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Notch Cans Minecraft Oculus Version Over Facebook Buyout

Looks like All of Humanity wasn’t the only one surprised by Facebook’s $2 billion purchase of Oculus Rift. Minecraft creator Markus Persson was equally taken aback, and not in a good way. His solution? Cancel plans for an Oculus-Rift-specific version of Minecraft on the spot. He first made the announcement on Twitter, only explaining that he finds Facebook “creepy.” Now, though, he’s elaborated a fair bit.

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Tears Or Triumphs: SuperBike TT For The Oculus Rift

I like to think the TT is a set of crying eyes.

(It should be noted this story was written moments before the Facebook/Oculus announcement.) We already know the Oculus Rift is the perfect tool for immersing players within cockpits, but I was unsure until I played SuperBike TT whether they might similarly benefit motorbikes. The narrow straddle-rockets can cause problems with positional awareness even without a head-mounted display, but the indie project currently on both Greenlight and Kickstarter suggests threading the racing line in VR could be thrilling.

Just as soon as there’s a Rift headset available which doesn’t blur your vision like a drunkard, anyway. Video below.

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What: Facebook Buys Oculus VR For $2 Billion

Update: Palmer Luckey has posted on Reddit about the acquisition, his perspective on Facebook’s goals, and Oculus’ continued relationship with the gaming world. “Very little changes day-to-day at Oculus, although we’ll have substantially more resources to build the right team.” Nothing about those pesky privacy issues, though.

Original story: It’s not quite April 1st yet, so I guess this is happening. Oculus VR, the daringly sexy eyeware fashion company/hobbyist virtual reality outlet has officially been purchased by, um, Facebook, of all things. It sort of makes sense, I suppose, given that VR stands to radically alter the way people communicate from long distances, and that seems to be Facebook’s focus here. Problem is, the social media goliath sent out a press release that’s full of bits like, “mobile is the platform of today, and now we’re also getting ready for the platforms of tomorrow” and hey wasn’t Oculus Rift a PC gaming device at one point? Also John Carmack works for Facebook now, and that’s just weeeeeeeeird.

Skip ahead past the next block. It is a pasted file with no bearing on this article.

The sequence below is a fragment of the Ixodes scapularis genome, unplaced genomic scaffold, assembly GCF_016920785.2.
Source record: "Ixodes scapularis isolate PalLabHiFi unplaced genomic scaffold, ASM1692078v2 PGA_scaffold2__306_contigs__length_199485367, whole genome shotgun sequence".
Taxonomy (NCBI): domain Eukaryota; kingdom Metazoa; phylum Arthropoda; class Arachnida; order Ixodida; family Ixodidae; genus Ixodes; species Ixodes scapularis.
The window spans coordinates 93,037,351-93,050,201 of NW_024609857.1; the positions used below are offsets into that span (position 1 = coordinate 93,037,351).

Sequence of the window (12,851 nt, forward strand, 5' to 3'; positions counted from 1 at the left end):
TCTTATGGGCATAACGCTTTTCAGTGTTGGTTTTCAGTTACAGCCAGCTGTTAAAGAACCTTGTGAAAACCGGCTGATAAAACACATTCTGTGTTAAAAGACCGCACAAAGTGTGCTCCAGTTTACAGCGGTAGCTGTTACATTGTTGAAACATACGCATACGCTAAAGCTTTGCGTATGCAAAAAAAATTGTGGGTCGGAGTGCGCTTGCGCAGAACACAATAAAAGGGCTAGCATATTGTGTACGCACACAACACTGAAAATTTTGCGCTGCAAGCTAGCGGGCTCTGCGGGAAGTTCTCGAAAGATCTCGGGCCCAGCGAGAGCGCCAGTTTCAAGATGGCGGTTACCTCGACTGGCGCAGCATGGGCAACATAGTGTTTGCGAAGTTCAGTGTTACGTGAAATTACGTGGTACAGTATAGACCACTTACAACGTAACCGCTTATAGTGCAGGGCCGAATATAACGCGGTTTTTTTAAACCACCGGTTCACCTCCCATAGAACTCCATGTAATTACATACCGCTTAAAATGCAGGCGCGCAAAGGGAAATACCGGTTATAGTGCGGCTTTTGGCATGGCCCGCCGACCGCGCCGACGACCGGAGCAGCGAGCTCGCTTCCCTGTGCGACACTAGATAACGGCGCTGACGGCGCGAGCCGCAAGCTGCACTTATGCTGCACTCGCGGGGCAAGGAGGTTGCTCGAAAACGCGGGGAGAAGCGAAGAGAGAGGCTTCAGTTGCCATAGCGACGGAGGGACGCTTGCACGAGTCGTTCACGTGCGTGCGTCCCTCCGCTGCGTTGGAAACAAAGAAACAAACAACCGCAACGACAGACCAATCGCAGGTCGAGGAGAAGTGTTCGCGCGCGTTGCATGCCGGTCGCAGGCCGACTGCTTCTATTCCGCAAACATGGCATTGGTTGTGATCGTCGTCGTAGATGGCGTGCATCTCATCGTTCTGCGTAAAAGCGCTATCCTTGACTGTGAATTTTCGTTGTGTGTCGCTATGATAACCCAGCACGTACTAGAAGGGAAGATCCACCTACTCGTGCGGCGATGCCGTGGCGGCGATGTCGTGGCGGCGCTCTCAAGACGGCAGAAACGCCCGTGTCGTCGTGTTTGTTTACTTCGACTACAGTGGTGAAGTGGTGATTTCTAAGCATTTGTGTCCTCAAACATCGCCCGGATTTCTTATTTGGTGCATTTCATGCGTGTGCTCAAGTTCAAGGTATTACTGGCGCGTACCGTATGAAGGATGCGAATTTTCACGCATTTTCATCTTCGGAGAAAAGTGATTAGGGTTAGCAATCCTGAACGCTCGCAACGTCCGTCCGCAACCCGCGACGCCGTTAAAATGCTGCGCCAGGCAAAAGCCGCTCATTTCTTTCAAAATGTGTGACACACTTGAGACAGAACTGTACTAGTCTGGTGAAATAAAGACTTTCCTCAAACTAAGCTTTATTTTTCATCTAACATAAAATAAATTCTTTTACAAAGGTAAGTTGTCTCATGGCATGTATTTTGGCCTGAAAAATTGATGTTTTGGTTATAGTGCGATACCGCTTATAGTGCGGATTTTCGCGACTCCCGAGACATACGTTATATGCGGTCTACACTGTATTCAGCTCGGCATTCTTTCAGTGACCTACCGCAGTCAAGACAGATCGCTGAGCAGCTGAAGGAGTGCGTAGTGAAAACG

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The Future Of Marketing: A Tesco For The Oculus Rift

All in our homes, navigating empty shopping malls alone.

Fans of the metaverse might briefly remember that period, 2003-2006, when all the world’s companies leapt upon Second Life as a new digital avenue for brand expansion, synergy, and other ultimately pointless ways to invest their marketing money. Well, good news! Because now the Oculus Rift is available, there’s a whole new way to “communicate your brands message.” Supermarket chain Tesco are getting in first, with a virtual recreation of a supermarket.

I would play this. I will “play” this. A trailer of your consumerist future awaits below.

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A Game And A Chat: The End Of GDC Spectacularmathon

IT. IS. OVER. Done. Slain. Dead. Six feet under. Sleeping with the daises. Pushing up fishes. We gathered one last time for a reflection on this year’s whimsical game dev summer camp, its most important moments, and where the gaming industry is headed as a whole. Part one’s guests include Papers Please creator Lucas Pope, Depression Quest creator Zoe Quinn, and Boon Hill dev Matt Ritter. Part two, meanwhile, brings in such luminaries and champion toe fighters as Gone Home writerly brain man Steve Gaynor, Kotaku features editor Kirk Hamilton, resident Vlambeer madman JW Nijman, Action Henk‘s Kitty Calis, and RPS god heroes Cara Ellison and Hayden Dingman. The end result? A loud, exuberant, exhausted goddamn disaster. Beaming agreements, screaming arguments, and confusing argreements. Also lots of people walking into our room randomly.

Among many other things, we talked everyone’s favorite GDC moments, diversity in the gaming industry, the virtual reality fuuuuuuuture’s growing pains, my Lost Levels talk, and what happens after you release a game like Papers Please or Depression Quest. Settle in with some popcorn and a hideous, burbling soda and tune in below.

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GDSee: The New Oculus Rift Developer Kit Arrives

At last! I have some actual news from GDC (I was beginning to worry that it had all been a hoax), and it’s the news I anticipated the most: Oculus has finally debuted the second version of the Rift headset. The new set has 1080p per-eye, positional head-tracking and a low persistence OLED display, something the tech cried out for when I tried it with Elite. They charmingly still don’t consider it a consumer-grade product, so they’re hopeful the device will end up on the faces of developers and not fans and gamers looking to get a quick tech fix, but the new headset does seem to make a compelling case for removing a significant amount of money from my wallet.